The Female reproductive organs

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Female reproduction results in the production of ova/oocytes. External organs (labia majora and minora, Bartholin's glands and clitoris) allow sperm to enter the body and keep bacteria out. Internal organs form a pathway along which sperm can travel up and eggs down.

The vagina is a stretchy tube which connects external and internal organs. Sperm are deposited here, a foetus can leave the body and menstrual flow can be expelled. The ovaries produce and release eggs and the fallopian tubes (oviducts) are where fertilization happens. The fertilized egg implants into the wall of the uterus and pregnancy begins but if fertilization does not occur, menstruation does and the lining of the womb is shed via the vagina.

Figure 1: Internal female reproductive organs

The male reproductive system comprises;

  • the testes, where sperm (in the seminiferous tubules) and testosterone are produced
  • the penis, an external organ containing a duct (urethra) from which, during reproduction, sperm are transferred

The testes are outside the body, carried in the scrotum where their delicate temperature balance can be maintained. They need to be kept cooler than body temperature and if this balance is disrupted sperm will not survive.

Sperm mature in the epididymis before moving into the vas deferens and seminal vesicles. Here they combine with seminal fluids, produced in the prostate gland and the Cowper's glands. This fluid is expelled from the body during ejaculation.

Figure 2: Male reproductive organs

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Assessment Criteria 1.2

Criteria 1.2 Explain the role of hormonal control in the human reproductive cycle

Using a table explain how hormones control the reproductive system and how the levels of each hormone change during pregnancy. (250 words)

Source of hormone



Men and women – Pituitary gland


Men – Encourages sertoli cells to produce androgen-binding protein spermatogenesis stimulation.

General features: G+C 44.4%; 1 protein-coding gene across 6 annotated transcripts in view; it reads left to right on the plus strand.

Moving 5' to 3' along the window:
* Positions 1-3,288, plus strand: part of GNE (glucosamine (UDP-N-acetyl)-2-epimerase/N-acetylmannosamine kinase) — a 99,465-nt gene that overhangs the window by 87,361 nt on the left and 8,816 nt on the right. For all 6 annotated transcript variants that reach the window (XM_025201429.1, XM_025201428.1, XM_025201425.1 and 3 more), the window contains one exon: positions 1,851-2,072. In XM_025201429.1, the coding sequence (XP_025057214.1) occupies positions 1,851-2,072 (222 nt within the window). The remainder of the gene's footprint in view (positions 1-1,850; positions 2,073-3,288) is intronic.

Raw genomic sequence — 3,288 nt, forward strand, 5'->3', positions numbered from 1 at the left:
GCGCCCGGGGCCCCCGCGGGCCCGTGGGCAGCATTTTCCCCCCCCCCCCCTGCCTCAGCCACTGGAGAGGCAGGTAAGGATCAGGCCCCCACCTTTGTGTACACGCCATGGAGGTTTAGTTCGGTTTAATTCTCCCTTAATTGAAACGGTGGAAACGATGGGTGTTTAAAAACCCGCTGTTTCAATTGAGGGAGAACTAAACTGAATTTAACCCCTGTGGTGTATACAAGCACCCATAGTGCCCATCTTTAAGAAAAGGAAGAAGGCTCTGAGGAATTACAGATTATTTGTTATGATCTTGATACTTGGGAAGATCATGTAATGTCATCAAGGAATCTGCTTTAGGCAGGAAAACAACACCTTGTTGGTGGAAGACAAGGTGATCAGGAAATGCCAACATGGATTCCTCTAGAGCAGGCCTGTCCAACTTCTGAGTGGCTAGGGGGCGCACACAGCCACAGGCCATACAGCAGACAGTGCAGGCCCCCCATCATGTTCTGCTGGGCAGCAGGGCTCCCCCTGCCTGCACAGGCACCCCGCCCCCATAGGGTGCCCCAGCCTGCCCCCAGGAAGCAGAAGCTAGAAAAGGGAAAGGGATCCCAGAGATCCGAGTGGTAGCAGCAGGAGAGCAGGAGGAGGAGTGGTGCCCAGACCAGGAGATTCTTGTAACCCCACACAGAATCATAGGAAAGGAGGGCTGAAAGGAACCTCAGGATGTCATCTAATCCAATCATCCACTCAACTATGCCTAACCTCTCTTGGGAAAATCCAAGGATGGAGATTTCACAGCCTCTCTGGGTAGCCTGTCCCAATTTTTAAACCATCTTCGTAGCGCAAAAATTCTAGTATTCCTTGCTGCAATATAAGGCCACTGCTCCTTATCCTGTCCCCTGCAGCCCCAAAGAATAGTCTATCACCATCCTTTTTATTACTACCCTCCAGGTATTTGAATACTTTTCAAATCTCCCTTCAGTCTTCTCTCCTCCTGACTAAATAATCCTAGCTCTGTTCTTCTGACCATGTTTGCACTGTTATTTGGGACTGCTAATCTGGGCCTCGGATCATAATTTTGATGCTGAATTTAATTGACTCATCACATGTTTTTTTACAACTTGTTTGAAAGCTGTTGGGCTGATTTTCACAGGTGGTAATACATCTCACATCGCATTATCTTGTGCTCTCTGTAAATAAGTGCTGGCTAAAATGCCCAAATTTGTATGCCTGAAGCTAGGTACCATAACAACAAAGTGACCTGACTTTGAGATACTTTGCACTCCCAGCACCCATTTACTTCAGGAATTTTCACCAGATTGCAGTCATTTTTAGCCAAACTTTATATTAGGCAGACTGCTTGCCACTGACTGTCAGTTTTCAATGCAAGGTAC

Women – Stimulates ova production from follicles and steroid production by ovaries (estraiol in follicular phase and progesterone in luteal phase). Rise midcycle with LH, ovulation triggered as result.

Women - Placental hormone secreted by cells (syncitiotrophoblasts) when implantation takes place

hCG (human chorionic gonadotropin)

Tells corpus luteum to keep producing progesterone, keeping the body warmer preventing the menstrual period occurring by stopping the endometrial-uterine lining from breaking down.

Levels drop at end of first trimester when placenta takes over progesterone production.

Men and women - Gonadotroph cells in anterior pituitary gland

LH (luteinising hormone)

Men – Regulates function of of testes and stimulates leydig cells to produce testosterone.

Women – Stimulates ovary to produce steroids.

Increase in LH prompts ovulation and development of the corpus luteum

Women - Secreted by syncitial trophoblast cells in ovaries and the body’s fat tissues


Increased levels in pregnancy:

-develop rich vascular lining in the uterus walls which will support/nourish the developing embryo.

-in 2nd trimester assist in milk duct development and breast enlargement, reaching their peak in 3rd trimester.

Vital for development of foetal organs and stimulates production of other pregnancy hormones.

Levels fall after delivery allowing colostrum production.

Women - Released by the corpus luteum in ovary


If released egg is fertilised it prepares the body for pregnancy.If the egg is not fertilised, the production of progesterone falls and a new menstrual cycle begins.

Levels fall after delivery to allow for colostrum production

Men (andogen) - Leydig cells in testes

Women – Ovaries, adrenal glands


Men - Maintains reproductive tissues, stimulating sperm production. Allows the normal development of male physical characteristics.

Women – Increases libido, heightens arousal, maintains bone density and muscle mass.

Word count = 303


Assessment Criteria 2.1

Criteria 2.1 Critically evaluate the advantages/disadvantages of different methods of


Using the below table critically evaluate the different forms of contraception using both the advantages and disadvantages of each before reaching a conclusion as to which are seen as the best methods. (400 words)